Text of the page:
Advertisements

Geometric Method

BL’s book contains the best explanation of BS’s Geometric Method

So let’s outline what I am trying to do in this website. I am not attempting a philosophical or “academic” analysis, but a “pedagogical extrapolation” of what a Spinozist theory of teaching and learning might look like. There are quite a few academic articles which explore the pedagogy of Spinoza, but they are aimed at an academic audience cognizant of the full range of scholarship about Spinoza, and, excellent as they are, not readily accessible to your average teacher.

I wanted to use Spinoza’s ideas as a springboard for my own reflections upon my life as a learner and an educator in schools for over a quarter of a century. In this sense, the project is “auto-ethnographic” in that I am using Spinoza’s idea to trigger a reflective commentary upon my own experiences as a teacher and learner. At certain apposite moments, I have illustrated how many of Spinoza’s precepts are now endorsed and further explored by other philosophers, psychologists, educational research and learning theories.

Spinoza wrote famously in what is termed the “Geometric Method”, using Euclid’s Geometry as a guideline for how to write Ethics. This involved Spinoza setting out his treatise with clear “Axioms” (self-evident truths) and “Definitions” at the beginning of each section, then proceeding forward with a series of “Propositions” which build upon one another in a “reasoned” way. Each Proposition could contain all or some of the following in order to justify it fully: a Demonstration (D: a demonstration of the proposition in action); Corollary (C: a proposition that follows from one already proved); Scholium (S: supposedly marginal notes which are much more than that in Ethics); a lemma (L: a subsidiary or intermediate theorem in an argument or proof); a postulate (Post: a thing suggested or assumed as true as the basis for reasoning, discussion, or belief).

There are many excellent books on Spinoza’s Geometric Method, and I have in no way explored the issue in this blog, but I have made a “gesture” towards the Geometric Method here in that every section contains a memorable phrase which I believe encapsulates the essence of Spinoza’s thought. I have then followed this phrase with the Spinozist equivalent of a Scholium: a marginal note. Sometimes, I have offered Axioms and Definitions where I have felt that they might be helpful. My website does not pretend to be “geometric” in any fashion. It aims for readability though, and its argument should have some kind of internal logic, based on Spinoza’s thinking. The structure of Spinoza’s Ethics has assisted with the structure of my blog: I have loosely followed the five different sections of Ethics in the trajectory of my blog.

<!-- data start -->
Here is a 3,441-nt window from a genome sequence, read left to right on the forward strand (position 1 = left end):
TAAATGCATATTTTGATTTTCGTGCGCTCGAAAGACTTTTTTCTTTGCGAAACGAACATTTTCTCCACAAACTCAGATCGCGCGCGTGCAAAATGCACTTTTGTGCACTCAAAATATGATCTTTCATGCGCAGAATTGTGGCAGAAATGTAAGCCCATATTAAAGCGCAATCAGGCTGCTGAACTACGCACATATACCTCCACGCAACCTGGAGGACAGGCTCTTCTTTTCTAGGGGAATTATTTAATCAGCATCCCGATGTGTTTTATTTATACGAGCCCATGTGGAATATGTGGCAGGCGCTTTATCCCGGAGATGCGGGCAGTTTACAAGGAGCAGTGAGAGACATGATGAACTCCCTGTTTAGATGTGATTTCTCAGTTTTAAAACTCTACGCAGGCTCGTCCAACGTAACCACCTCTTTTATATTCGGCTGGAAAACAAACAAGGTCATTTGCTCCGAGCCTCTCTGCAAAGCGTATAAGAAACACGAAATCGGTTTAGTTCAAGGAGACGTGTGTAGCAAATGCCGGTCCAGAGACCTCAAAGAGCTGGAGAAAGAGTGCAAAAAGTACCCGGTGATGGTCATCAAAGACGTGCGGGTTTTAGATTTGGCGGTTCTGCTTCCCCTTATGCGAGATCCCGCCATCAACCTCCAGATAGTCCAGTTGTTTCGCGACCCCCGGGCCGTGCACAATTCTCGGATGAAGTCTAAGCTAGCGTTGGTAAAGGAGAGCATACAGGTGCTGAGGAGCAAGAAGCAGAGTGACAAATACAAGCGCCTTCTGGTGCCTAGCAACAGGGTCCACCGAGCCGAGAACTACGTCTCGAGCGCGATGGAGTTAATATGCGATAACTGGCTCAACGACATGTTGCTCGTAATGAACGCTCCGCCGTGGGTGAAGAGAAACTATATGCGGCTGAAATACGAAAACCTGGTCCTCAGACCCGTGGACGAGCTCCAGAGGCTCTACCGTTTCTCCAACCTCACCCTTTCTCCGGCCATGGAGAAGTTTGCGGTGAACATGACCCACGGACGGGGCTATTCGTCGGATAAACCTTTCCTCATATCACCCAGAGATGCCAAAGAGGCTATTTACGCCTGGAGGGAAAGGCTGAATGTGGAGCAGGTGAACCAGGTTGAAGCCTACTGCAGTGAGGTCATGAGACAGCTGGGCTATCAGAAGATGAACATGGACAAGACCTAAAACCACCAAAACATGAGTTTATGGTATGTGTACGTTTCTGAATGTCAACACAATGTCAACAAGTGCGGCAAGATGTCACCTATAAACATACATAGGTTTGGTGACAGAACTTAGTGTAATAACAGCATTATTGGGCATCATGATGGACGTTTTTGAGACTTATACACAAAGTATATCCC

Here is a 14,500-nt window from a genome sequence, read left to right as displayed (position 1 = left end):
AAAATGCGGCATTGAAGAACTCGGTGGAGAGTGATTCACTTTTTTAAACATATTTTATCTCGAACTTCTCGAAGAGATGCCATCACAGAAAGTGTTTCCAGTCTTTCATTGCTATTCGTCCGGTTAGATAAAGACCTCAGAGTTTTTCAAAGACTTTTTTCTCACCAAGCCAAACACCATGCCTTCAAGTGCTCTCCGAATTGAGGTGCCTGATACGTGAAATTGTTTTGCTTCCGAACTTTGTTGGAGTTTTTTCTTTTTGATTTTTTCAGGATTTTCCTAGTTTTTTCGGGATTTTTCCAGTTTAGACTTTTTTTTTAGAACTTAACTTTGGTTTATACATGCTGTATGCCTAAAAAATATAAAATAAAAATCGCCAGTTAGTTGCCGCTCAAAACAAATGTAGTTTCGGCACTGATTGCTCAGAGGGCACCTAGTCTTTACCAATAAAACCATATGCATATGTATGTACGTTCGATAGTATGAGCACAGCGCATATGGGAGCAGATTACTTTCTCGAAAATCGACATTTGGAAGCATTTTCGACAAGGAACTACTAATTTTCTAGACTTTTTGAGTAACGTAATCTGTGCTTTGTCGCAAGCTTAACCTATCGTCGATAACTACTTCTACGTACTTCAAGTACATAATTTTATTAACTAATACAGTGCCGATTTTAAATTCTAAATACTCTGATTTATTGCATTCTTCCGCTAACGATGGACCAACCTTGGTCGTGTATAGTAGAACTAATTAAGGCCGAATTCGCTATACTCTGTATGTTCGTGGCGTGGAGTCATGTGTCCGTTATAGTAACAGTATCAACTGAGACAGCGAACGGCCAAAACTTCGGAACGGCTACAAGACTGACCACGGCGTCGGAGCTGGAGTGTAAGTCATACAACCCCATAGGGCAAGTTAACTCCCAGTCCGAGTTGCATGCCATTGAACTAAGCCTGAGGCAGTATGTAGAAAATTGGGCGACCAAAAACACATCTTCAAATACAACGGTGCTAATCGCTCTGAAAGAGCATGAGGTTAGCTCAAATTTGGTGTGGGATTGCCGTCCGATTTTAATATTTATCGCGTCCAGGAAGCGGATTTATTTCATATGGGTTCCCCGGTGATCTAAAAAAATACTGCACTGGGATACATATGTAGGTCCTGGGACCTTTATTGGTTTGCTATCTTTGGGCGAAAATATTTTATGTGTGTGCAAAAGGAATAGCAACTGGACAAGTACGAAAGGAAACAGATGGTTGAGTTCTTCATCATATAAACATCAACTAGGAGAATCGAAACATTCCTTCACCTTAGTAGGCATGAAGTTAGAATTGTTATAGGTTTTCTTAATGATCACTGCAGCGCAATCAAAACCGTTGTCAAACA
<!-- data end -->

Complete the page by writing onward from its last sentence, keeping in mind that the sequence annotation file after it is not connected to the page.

Spinoza’s Chapter The Joy of Teaching
I.  Of God Chapter 1: God’s Learning
II. Of the Nature and Origin of the Mind Chapter 2: The Mind’s Learning
III. Of the Origin and Nature of the Affects Chapter 3: Affective Learning
IV. Of Human Bondage, Or The Powers of the Affects Chapter 4: Power and Learning
V. Of the Power of the Intellect, or on Human Freedom Chapter 5: Learning to be Free

This blog is a process of learning about Spinoza and about learning, it does not pretend to be authoritative, it is an exploration; the act of writing has been a profound learning experience for me; writing this has been a chance for me to learn more about Spinoza.

I’m aiming this blog not only at teachers of all subjects but also any interested person. I believe that science teachers may well be just as interested in his philosophy as an English teacher like me because his philosophy is truly “holistic”: it can readily embrace the lessons of science today, as much as having relevance to the teaching of literature. It has an openness and range which is unusual.

I try at all times to write in a clear style which an “intelligent” teenager could understand.

I have punctuated the text with “Journey into Joys” which are questions, exercises, thought experiments, creative visualisations for readers to pursue if they want to; they are there to help the reader understand my conceptions of Spinoza and learning in an active fashion.